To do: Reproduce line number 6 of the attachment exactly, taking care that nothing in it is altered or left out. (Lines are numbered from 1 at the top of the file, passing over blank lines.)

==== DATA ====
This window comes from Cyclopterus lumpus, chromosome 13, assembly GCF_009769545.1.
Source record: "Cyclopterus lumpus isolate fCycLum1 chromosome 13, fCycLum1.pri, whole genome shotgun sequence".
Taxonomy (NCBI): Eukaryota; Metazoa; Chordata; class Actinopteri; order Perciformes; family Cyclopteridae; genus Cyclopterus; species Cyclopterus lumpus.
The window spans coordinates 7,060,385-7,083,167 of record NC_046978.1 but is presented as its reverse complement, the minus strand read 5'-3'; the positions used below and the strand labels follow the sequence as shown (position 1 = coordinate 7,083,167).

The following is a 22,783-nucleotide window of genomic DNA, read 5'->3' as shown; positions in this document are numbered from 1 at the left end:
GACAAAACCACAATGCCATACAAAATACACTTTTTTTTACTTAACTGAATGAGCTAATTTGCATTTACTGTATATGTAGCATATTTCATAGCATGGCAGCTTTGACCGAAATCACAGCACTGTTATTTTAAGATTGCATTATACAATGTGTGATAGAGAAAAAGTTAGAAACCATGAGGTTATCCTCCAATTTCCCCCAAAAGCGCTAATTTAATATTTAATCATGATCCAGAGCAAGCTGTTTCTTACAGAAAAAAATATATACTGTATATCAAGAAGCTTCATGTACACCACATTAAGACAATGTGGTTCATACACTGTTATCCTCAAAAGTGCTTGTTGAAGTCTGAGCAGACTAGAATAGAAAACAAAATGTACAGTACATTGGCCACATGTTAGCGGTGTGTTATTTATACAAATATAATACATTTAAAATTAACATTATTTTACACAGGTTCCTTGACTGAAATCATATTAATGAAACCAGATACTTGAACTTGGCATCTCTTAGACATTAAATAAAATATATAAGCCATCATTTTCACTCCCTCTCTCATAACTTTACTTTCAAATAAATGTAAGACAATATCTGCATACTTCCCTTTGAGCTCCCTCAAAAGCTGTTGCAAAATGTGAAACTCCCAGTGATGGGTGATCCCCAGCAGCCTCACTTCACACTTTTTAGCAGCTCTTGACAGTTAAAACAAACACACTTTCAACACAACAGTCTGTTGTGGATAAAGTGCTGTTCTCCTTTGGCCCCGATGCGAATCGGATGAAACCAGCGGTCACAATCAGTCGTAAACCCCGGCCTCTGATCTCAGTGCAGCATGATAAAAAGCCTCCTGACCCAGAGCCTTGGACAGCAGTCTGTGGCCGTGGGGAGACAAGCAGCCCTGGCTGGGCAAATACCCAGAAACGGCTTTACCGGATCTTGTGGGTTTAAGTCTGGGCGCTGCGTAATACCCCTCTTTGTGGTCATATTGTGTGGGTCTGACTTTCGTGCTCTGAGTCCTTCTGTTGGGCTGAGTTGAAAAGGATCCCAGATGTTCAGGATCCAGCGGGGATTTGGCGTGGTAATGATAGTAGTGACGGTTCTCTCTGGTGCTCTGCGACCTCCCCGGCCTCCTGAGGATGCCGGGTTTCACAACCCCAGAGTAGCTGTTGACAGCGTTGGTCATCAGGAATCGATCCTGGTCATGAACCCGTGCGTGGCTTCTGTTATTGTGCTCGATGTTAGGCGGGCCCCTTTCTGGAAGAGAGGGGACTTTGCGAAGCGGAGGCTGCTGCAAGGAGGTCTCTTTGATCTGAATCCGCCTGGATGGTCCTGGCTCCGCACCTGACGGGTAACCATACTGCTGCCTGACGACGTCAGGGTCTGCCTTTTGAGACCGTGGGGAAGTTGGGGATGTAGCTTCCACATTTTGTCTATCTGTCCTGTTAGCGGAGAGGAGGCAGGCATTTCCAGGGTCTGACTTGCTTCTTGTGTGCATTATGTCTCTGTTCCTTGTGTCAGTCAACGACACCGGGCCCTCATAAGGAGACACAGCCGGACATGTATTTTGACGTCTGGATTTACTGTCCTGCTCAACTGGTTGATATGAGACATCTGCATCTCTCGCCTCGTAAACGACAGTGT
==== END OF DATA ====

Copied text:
GACAAAACCACAATGCCATACAAAATACACTTTTTTTTACTTAACTGAATGAGCTAATTTGCATTTACTGTATATGTAGCATATTTCATAGCATGGCAGCTTTGACCGAAATCACAGCACTGTTATTTTAAGATTGCATTATACAATGTGTGATAGAGAAAAAGTTAGAAACCATGAGGTTATCCTCCAATTTCCCCCAAAAGCGCTAATTTAATATTTAATCATGATCCAGAGCAAGCTGTTTCTTACAGAAAAAAATATATACTGTATATCAAGAAGCTTCATGTACACCACATTAAGACAATGTGGTTCATACACTGTTATCCTCAAAAGTGCTTGTTGAAGTCTGAGCAGACTAGAATAGAAAACAAAATGTACAGTACATTGGCCACATGTTAGCGGTGTGTTATTTATACAAATATAATACATTTAAAATTAACATTATTTTACACAGGTTCCTTGACTGAAATCATATTAATGAAACCAGATACTTGAACTTGGCATCTCTTAGACATTAAATAAAATATATAAGCCATCATTTTCACTCCCTCTCTCATAACTTTACTTTCAAATAAATGTAAGACAATATCTGCATACTTCCCTTTGAGCTCCCTCAAAAGCTGTTGCAAAATGTGAAACTCCCAGTGATGGGTGATCCCCAGCAGCCTCACTTCACACTTTTTAGCAGCTCTTGACAGTTAAAACAAACACACTTTCAACACAACAGTCTGTTGTGGATAAAGTGCTGTTCTCCTTTGGCCCCGATGCGAATCGGATGAAACCAGCGGTCACAATCAGTCGTAAACCCCGGCCTCTGATCTCAGTGCAGCATGATAAAAAGCCTCCTGACCCAGAGCCTTGGACAGCAGTCTGTGGCCGTGGGGAGACAAGCAGCCCTGGCTGGGCAAATACCCAGAAACGGCTTTACCGGATCTTGTGGGTTTAAGTCTGGGCGCTGCGTAATACCCCTCTTTGTGGTCATATTGTGTGGGTCTGACTTTCGTGCTCTGAGTCCTTCTGTTGGGCTGAGTTGAAAAGGATCCCAGATGTTCAGGATCCAGCGGGGATTTGGCGTGGTAATGATAGTAGTGACGGTTCTCTCTGGTGCTCTGCGACCTCCCCGGCCTCCTGAGGATGCCGGGTTTCACAACCCCAGAGTAGCTGTTGACAGCGTTGGTCATCAGGAATCGATCCTGGTCATGAACCCGTGCGTGGCTTCTGTTATTGTGCTCGATGTTAGGCGGGCCCCTTTCTGGAAGAGAGGGGACTTTGCGAAGCGGAGGCTGCTGCAAGGAGGTCTCTTTGATCTGAATCCGCCTGGATGGTCCTGGCTCCGCACCTGACGGGTAACCATACTGCTGCCTGACGACGTCAGGGTCTGCCTTTTGAGACCGTGGGGAAGTTGGGGATGTAGCTTCCACATTTTGTCTATCTGTCCTGTTAGCGGAGAGGAGGCAGGCATTTCCAGGGTCTGACTTGCTTCTTGTGTGCATTATGTCTCTGTTCCTTGTGTCAGTCAACGACACCGGGCCCTCATAAGGAGACACAGCCGGACATGTATTTTGACGTCTGGATTTACTGTCCTGCTCAACTGGTTGATATGAGACATCTGCATCTCTCGCCTCGTAAACGACAGTGT